International Affairs is Britain's leading journal of international relations. Founded by and edited at the Royal Institute of International Affairs in London, it has not only developed a much valued insight into European policy debates but has also become renowned for its coverage of global policy issues. It provides a stimulating and international mix of authors and draws on the best of both English-language and foreign-language debates. Articles, all fully refereed, are commissioned from a wide range of authoritative and interesting writers who have something new and original to say about topics that matter. In addition, International Affairs has an extensive book reviews section, containing up to 100 reviews each quarter, written by experts in the field. JSTOR provides a digital archive of the print version of International Affairs. The electronic version of International Affairs is available at http://www.interscience.wiley.com. Authorized users may be able to access the full text articles at this site.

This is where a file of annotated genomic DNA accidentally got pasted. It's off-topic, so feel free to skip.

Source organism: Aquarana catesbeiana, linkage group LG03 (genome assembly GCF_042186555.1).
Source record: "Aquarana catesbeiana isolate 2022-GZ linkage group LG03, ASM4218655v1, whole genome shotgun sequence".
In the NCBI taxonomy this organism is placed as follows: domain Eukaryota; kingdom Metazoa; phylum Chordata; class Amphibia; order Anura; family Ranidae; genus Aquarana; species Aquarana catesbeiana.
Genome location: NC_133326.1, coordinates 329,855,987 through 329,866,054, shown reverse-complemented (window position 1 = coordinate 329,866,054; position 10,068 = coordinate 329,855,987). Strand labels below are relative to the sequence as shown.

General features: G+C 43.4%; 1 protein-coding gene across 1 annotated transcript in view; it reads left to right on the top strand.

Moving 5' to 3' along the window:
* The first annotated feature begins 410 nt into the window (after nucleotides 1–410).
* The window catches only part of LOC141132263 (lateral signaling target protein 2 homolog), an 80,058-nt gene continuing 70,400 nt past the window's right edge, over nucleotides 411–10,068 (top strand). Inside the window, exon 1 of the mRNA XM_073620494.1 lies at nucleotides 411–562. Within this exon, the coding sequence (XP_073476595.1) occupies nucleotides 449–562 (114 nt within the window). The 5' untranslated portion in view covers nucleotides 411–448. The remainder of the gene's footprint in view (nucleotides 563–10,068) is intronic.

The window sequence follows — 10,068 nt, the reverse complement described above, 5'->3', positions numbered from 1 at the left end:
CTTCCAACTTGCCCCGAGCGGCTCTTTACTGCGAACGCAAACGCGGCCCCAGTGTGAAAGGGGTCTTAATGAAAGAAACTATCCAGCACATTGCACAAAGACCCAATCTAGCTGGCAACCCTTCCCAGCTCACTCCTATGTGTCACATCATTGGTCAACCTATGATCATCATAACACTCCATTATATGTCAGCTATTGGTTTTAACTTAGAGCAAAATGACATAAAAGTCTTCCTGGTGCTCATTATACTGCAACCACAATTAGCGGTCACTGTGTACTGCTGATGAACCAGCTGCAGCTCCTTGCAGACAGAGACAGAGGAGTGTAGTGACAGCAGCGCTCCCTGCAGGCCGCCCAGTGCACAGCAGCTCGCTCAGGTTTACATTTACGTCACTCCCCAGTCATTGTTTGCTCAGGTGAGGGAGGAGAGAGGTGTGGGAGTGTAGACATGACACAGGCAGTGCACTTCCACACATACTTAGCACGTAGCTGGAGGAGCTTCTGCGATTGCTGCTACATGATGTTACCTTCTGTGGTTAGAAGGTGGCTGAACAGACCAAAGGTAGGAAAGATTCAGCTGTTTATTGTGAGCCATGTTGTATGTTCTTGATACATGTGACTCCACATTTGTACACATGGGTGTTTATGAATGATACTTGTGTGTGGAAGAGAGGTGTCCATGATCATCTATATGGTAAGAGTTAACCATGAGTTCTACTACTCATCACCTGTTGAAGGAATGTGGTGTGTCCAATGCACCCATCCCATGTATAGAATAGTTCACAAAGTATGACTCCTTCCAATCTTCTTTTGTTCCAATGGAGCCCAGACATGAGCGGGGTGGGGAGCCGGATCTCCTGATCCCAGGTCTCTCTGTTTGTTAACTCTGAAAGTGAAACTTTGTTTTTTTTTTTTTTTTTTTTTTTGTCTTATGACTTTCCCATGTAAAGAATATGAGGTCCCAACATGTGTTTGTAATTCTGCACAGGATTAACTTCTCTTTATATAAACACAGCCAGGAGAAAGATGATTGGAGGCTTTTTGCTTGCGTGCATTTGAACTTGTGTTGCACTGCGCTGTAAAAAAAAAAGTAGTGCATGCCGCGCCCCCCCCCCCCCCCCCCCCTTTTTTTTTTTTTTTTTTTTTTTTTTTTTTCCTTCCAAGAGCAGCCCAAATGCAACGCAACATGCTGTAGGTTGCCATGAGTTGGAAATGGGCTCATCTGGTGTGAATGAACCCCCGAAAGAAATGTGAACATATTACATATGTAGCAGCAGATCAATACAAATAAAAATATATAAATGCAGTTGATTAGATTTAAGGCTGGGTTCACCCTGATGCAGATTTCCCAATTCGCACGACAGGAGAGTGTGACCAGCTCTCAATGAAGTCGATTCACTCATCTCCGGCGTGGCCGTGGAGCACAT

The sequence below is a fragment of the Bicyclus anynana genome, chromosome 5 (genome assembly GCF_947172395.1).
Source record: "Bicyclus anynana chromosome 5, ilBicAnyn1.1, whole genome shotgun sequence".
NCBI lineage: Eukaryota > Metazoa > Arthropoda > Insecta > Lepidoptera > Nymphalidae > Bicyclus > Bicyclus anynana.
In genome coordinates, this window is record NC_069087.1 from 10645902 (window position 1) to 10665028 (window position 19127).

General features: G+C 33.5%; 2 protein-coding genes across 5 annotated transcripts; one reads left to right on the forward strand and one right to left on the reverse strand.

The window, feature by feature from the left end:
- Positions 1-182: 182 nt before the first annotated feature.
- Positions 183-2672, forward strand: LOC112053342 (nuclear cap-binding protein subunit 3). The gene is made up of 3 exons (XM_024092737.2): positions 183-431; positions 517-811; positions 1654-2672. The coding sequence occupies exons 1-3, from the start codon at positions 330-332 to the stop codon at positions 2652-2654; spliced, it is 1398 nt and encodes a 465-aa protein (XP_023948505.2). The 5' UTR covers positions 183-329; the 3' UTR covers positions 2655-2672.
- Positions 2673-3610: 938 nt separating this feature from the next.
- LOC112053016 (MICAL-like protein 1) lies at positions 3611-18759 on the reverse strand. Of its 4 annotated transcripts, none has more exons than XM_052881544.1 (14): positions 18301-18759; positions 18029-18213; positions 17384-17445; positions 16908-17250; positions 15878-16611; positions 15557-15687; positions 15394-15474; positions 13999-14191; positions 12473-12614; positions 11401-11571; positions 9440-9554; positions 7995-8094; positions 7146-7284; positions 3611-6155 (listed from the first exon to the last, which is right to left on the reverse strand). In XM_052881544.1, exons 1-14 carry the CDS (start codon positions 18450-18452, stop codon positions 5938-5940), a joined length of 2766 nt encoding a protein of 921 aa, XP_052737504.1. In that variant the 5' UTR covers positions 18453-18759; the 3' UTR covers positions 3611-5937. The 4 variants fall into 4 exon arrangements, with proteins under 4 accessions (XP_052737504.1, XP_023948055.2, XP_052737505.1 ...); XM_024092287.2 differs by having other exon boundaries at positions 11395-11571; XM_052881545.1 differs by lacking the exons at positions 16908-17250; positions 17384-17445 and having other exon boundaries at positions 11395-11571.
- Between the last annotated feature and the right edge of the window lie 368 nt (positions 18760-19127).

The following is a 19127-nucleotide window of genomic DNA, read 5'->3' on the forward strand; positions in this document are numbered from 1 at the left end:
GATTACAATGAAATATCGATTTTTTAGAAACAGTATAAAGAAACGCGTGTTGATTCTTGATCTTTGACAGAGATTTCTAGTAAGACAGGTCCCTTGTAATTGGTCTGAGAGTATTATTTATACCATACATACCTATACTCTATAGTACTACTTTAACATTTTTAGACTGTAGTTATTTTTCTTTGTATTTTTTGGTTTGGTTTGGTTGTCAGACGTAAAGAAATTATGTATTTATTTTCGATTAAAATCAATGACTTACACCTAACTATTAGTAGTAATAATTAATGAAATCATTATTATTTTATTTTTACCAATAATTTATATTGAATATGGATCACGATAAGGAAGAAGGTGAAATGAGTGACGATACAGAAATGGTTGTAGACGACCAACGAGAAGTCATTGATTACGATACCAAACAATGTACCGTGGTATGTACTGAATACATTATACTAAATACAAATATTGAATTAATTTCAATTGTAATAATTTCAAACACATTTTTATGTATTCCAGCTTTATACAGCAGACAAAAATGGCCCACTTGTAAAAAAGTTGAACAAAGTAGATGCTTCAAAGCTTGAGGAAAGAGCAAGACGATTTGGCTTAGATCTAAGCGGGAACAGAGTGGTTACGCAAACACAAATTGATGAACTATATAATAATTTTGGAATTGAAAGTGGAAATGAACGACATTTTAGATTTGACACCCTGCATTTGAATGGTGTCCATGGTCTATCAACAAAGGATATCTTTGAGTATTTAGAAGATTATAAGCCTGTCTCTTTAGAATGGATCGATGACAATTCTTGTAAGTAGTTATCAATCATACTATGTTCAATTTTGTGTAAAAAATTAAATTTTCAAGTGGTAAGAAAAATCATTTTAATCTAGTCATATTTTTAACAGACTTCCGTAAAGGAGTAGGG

Oxford University Press is a department of the University of Oxford. It furthers the University's objective of excellence in research, scholarship, and education by publishing worldwide. OUP is the world's largest university press with the widest global presence. It currently publishes more than 6,000 new publications a year, has offices in around fifty countries, and employs more than 5,500 people worldwide. It has become familiar to millions through a diverse publishing program that includes scholarly works in all academic disciplines, bibles, music, school and college textbooks, business books, dictionaries and reference books, and academic journals.